Tuesday, July 22, 2008

You Gotta Have Heart....

Had to thank those who make it possible at the end (my mom!)
I just returned from a trip to Racine, Wisconsin by-way-of my parents place in Trafalgar, Indiana. I guess you could say it was a 'race and final wedding touches' trip. Well, of course 80% of my focus was the race on Sunday, however a lot of the 'discussion' in between race-talk was wedding details. It is just crazy, no matter how 'low key' you opt to do a wedding, I guess that inviting a large number of people (ie. wanting it to be a 'big party') involves a lot of details. However, I have many to thank (my mom, Donna, sisters, etc) for helping me out with it all...I am not sure why women get so stressed about it all, either. I mean, the details are just that...details! The key is just keeping the guests happy...good beer, good music, good vibes. That will be a given. :)

On to the race. This was Spirit of Racine, which I did in 2007. The reason I fly into Indy is that it is about a 5 hr drive from my parents place, so I can get some time in 'at home' as well as racing. I flew in on Thursday, and we drove to Racine, Wisconsin about mid-day on Friday. We arrived on Friday evening about 6:00. hit up a very nice Italian meal at Salute (the only good restaurant I believe in downtown Racine!) and walked around a bit, had ice cream and even walked along the water...I did something stupid which was feel the water. It made just my hand cold.

Thus, I began to get apprehensive of the rumor-ed 56-degree water. I probably would not have really cared, however I made (another) mistake of Saturday AM going to '' to see what people were saying about it. When I saw a guy I know James Cotter say "It was hard to keep my face in the water for more than about 50 meters", I got a bit freaked out. However, I had my trusty high-tech Zoot Suit (the Ultra) which I had faith would keep me warm, or at least as warm as possible.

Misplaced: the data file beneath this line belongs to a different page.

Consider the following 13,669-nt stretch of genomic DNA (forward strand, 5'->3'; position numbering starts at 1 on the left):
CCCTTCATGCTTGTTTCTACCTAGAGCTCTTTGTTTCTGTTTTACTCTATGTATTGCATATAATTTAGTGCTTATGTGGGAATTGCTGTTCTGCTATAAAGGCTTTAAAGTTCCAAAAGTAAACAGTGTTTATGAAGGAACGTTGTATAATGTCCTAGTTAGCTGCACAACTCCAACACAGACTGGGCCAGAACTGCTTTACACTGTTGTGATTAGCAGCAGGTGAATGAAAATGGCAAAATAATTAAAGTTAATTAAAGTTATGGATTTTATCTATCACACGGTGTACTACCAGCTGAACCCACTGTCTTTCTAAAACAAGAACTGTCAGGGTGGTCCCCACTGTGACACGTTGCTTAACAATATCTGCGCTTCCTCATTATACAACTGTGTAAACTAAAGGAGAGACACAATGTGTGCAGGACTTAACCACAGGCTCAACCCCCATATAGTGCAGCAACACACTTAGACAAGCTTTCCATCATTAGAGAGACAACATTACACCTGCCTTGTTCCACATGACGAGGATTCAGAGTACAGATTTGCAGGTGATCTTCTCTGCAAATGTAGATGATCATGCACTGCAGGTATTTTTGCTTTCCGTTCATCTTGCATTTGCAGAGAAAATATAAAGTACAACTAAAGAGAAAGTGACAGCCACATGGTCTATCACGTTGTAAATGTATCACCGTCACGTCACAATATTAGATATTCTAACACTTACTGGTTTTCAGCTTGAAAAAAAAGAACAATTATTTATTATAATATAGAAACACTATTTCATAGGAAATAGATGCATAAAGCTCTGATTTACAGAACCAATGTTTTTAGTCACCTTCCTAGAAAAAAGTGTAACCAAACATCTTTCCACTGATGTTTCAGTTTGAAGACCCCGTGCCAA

Mike Caizzo (got 5th, I believe) pre-race...chatting and killing time...

Saturday was uneventful, actually my mom and I hit up Perkins for breakfast/ in Austin I am lucky that I *never* have to eat at chains. However, the eggs, pancakes and sausages were quite tasty. We then went to see the new movie "Wall-E." Very cute, got a bit long but was a good watch for a rainy day, one in which I 'had' to do nothing. (I so often find myself come Sunday AM nervous but anxious to actually DO something! Just one or 2 days off or very easy drive me up a wall).
There was some pretty crappy weather predicted for Sunday, so I was prepared for anything...actually looking forward do potential rain (not for the spectators, however) because at Buffalo Springs what made it scary was the hills...this race is very flat, so how bad could it be? We awoke to a very still yet VERY foggy the 7:00 start time became 7:15 which became 7:30, which became, yes...7:45. It almost seemed to get worse as time went on. We all just wandered to the start, and hung out..I believe I warmed up in the water for MAYBE 2 minutes. The water was a brisk 55-degrees, and shocking to the face. By the time 8:00 rolled around, I was truely hoping it would be a duathlon. However suddenly they said "We are cleared for the start!" My parents can probably tell you...I was really apprehensive. But, tried to quickly (in about 3 minutes!) get into race-mode. Go time!